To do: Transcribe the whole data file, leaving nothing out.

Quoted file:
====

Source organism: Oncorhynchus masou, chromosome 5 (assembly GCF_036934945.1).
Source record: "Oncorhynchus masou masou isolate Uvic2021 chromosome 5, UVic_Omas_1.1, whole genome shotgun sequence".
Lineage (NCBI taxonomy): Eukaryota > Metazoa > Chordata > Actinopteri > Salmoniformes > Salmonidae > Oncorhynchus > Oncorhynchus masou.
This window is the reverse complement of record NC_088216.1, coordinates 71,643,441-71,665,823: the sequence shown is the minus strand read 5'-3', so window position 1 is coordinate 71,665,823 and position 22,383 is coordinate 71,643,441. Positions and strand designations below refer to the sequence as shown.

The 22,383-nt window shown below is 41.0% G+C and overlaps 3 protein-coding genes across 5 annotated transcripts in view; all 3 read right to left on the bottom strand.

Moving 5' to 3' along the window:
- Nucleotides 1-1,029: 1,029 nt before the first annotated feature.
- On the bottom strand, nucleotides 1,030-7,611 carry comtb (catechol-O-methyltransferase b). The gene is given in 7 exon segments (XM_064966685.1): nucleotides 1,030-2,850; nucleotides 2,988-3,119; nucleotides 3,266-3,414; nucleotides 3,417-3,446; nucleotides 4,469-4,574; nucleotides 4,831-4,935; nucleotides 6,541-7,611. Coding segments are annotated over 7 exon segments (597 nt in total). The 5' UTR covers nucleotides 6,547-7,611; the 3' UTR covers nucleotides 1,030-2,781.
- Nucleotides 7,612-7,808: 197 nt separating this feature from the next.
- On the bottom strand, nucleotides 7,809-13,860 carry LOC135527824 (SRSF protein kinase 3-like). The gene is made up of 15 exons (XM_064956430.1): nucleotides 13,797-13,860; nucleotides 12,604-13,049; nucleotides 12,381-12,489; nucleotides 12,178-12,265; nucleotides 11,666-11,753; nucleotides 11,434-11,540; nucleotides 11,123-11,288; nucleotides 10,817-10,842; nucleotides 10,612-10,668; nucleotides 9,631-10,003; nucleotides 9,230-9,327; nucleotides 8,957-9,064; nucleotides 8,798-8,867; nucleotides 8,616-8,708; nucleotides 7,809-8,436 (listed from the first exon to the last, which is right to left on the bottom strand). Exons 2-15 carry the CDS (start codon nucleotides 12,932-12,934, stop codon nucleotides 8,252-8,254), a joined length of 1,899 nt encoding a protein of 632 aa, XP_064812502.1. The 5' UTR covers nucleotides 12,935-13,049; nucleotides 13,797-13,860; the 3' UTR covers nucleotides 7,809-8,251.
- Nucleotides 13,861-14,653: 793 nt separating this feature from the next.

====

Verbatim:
Source organism: Oncorhynchus masou, chromosome 5 (assembly GCF_036934945.1).
Source record: "Oncorhynchus masou masou isolate Uvic2021 chromosome 5, UVic_Omas_1.1, whole genome shotgun sequence".
Lineage (NCBI taxonomy): Eukaryota > Metazoa > Chordata > Actinopteri > Salmoniformes > Salmonidae > Oncorhynchus > Oncorhynchus masou.
This window is the reverse complement of record NC_088216.1, coordinates 71,643,441-71,665,823: the sequence shown is the minus strand read 5'-3', so window position 1 is coordinate 71,665,823 and position 22,383 is coordinate 71,643,441. Positions and strand designations below refer to the sequence as shown.

The 22,383-nt window shown below is 41.0% G+C and overlaps 3 protein-coding genes across 5 annotated transcripts in view; all 3 read right to left on the bottom strand.

Moving 5' to 3' along the window:
- Nucleotides 1-1,029: 1,029 nt before the first annotated feature.
- On the bottom strand, nucleotides 1,030-7,611 carry comtb (catechol-O-methyltransferase b). The gene is given in 7 exon segments (XM_064966685.1): nucleotides 1,030-2,850; nucleotides 2,988-3,119; nucleotides 3,266-3,414; nucleotides 3,417-3,446; nucleotides 4,469-4,574; nucleotides 4,831-4,935; nucleotides 6,541-7,611. Coding segments are annotated over 7 exon segments (597 nt in total). The 5' UTR covers nucleotides 6,547-7,611; the 3' UTR covers nucleotides 1,030-2,781.
- Nucleotides 7,612-7,808: 197 nt separating this feature from the next.
- On the bottom strand, nucleotides 7,809-13,860 carry LOC135527824 (SRSF protein kinase 3-like). The gene is made up of 15 exons (XM_064956430.1): nucleotides 13,797-13,860; nucleotides 12,604-13,049; nucleotides 12,381-12,489; nucleotides 12,178-12,265; nucleotides 11,666-11,753; nucleotides 11,434-11,540; nucleotides 11,123-11,288; nucleotides 10,817-10,842; nucleotides 10,612-10,668; nucleotides 9,631-10,003; nucleotides 9,230-9,327; nucleotides 8,957-9,064; nucleotides 8,798-8,867; nucleotides 8,616-8,708; nucleotides 7,809-8,436 (listed from the first exon to the last, which is right to left on the bottom strand). Exons 2-15 carry the CDS (start codon nucleotides 12,932-12,934, stop codon nucleotides 8,252-8,254), a joined length of 1,899 nt encoding a protein of 632 aa, XP_064812502.1. The 5' UTR covers nucleotides 12,935-13,049; nucleotides 13,797-13,860; the 3' UTR covers nucleotides 7,809-8,251.
- Nucleotides 13,861-14,653: 793 nt separating this feature from the next.